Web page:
A young girl from the town of Cumberland, Rhode Island, sent a letter to her local police department earlier this month requesting DNA testing on food allegedly eaten by Santa Clause. She wrote, “Dear Cumberland Police Department, I took a sample of a cookie and carrots that I left for Santa and the reindeer on Christmas Eve and was wondering if you could take a sample of DNA and see if Santa is real?”
Keep reading to find out how the officials responded and what they uncovered!
A Detective in the Making
Chief Matthew J. Benson alerted the public via Facebook on January 20 that the department had started an investigation into the matter. The “young investigator,” 10-year-old Scarlett Doumato, included a partially eaten Oreo cookie and carrot remnants from the morning of December 25, 2022, and she asked for an analysis to see if the items contained any DNA from St. Nick and/or his reindeer, according to the Washington Post. The Cumberland Investigative Division sent the half-eaten items to the state’s Department of Health Forensic Sciences Unit.
“This young lady obviously has a keen sense for truth and the investigative process and did a tremendous job packaging her evidence for submission. We will do our very best to provide answers for her,” Benson said in the press release.
Her mother, Alyson Doumato, explained, “Scarlett has never been one to take anyone’s word for anything. She just doesn’t. She’s going to go through her own process and make her own conclusions about pretty much everything. That’s just her personality.”
Mystery Man Prompts Questions
It isn’t the first time Scarlet has doubted Santa’s authenticity. She used her father’s cell phone a couple of years ago in an attempt to catch St. Nick in the act, but she wasn’t convinced the footage was entirely real and wondered if it had been photoshopped. That’s what led her to ask police to check the food for DNA evidence. She was too shy to drop it off at the station herself, so she sent it in the mail.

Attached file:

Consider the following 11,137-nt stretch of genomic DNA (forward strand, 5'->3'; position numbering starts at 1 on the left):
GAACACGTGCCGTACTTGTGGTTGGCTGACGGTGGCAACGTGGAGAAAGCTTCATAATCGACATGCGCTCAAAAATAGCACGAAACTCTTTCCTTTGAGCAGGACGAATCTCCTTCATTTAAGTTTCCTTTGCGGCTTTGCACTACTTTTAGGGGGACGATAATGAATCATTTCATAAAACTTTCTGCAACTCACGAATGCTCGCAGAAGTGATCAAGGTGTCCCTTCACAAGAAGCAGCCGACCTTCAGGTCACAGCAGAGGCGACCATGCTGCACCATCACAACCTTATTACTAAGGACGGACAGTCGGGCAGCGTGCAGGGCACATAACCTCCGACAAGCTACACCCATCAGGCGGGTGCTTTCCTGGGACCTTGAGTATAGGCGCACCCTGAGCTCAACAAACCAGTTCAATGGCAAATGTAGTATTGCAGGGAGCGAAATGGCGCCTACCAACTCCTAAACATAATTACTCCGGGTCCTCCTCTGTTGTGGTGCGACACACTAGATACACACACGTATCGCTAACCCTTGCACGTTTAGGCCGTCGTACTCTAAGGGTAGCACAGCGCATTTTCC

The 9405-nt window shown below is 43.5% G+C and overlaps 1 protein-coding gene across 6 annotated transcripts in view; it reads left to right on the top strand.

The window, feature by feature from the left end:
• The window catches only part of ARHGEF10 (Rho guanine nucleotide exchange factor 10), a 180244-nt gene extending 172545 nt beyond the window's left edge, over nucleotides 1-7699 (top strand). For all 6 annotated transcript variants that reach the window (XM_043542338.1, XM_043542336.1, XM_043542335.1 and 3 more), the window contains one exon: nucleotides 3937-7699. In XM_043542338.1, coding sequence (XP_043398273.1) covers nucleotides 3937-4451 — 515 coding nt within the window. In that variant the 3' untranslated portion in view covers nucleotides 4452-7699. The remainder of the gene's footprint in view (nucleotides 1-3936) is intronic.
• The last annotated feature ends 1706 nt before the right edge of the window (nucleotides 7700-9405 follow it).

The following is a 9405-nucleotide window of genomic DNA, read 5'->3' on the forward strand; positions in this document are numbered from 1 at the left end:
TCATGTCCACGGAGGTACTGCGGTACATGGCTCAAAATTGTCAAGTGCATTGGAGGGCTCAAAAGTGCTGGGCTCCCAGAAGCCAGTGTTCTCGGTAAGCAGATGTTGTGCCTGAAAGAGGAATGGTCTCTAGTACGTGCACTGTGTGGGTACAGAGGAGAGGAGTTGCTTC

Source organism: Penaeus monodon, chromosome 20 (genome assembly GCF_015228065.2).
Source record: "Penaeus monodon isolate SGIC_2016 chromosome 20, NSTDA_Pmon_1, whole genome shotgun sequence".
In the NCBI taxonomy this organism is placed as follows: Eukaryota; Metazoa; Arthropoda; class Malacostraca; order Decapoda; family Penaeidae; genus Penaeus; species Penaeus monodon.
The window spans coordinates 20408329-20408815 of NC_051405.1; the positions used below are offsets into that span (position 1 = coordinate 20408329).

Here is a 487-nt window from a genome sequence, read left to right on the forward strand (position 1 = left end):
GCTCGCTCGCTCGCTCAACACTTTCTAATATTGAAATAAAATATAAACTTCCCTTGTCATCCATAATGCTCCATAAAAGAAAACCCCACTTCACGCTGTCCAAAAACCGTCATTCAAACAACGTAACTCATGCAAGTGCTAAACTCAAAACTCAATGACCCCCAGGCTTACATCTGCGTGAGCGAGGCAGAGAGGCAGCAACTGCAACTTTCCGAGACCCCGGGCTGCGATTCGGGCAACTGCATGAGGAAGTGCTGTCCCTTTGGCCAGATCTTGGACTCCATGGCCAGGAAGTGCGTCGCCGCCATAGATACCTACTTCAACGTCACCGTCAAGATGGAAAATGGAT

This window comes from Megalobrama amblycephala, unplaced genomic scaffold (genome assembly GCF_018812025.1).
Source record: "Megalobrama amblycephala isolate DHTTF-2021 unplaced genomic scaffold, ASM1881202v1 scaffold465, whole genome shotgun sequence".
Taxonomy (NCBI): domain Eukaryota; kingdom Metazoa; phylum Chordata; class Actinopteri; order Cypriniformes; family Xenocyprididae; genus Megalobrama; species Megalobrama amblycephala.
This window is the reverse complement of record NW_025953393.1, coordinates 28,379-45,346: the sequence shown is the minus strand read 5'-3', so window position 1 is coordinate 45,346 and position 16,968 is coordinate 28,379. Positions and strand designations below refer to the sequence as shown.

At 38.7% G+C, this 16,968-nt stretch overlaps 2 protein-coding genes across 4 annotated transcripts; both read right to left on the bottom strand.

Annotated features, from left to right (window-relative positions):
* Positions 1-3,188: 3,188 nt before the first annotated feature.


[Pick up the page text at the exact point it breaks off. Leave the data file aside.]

While waiting for the results, Benson kept Scarlet informed of the case’s progress. He revealed that witnesses had seen a large man with a white beard and red jacket near her home on Christmas Eve. There were plans to interview and fingerprint him when he was able to return to the area. Benson wrote in a letter to Scarlet, “Apparently, he leads a very large team of workers who build toys and also maintains a small farm with about 9 animals that need constant care and attention as they are constantly playing games.”
Test Results Revealed
Items that are examined for traces of DNA are compared to profiles on record to determine if there is a match. Unfortunately, the Rhode Island Department of Health was unable to able “to definitively confirm or refute the presence of Santa.” However, the department did have some good news.
It wrote in a tweet, “Interestingly, there was a partial match to a 1947 case centered around 34th Street in New York City.” This is in reference to the holiday film Miracle on 34th Street, in which a little girl and an attorney attempt to prove that a man claiming to be Kris Kringle is, in fact, Santa Clause. The health department added that it would require additional DNA samples “from other known Santa encounters to make a definitive match.”
While the results are not conclusive, there is a bit of good news for the young Rhode Island amateur investigator. While analyzing the carrots, the Department of Health found “DNA matching closely with Rangifer tarandus, more commonly known as reindeer.”
The Search Continues…
What does Scarlet make of the results? Prior to asking for the DNA investigation, she thought her parents may have eaten the cookies and carrots. While she’s a little frustrated that the answers weren’t conclusive, she’s onboard with the theory that Santa did, in fact, stop at her home for a snack during his busiest time of the year.
However, she’s not complacent. Next Christmas, she wants to collect DNA samples from her parents and compare them with the samples from a glass of milk she leaves for Kris Kringle. She also plans on setting up a video camera in a different spot than she did in the past, to see if she can get some better evidence on film.
By Noelle Talmon, contributor for Ripleys.com
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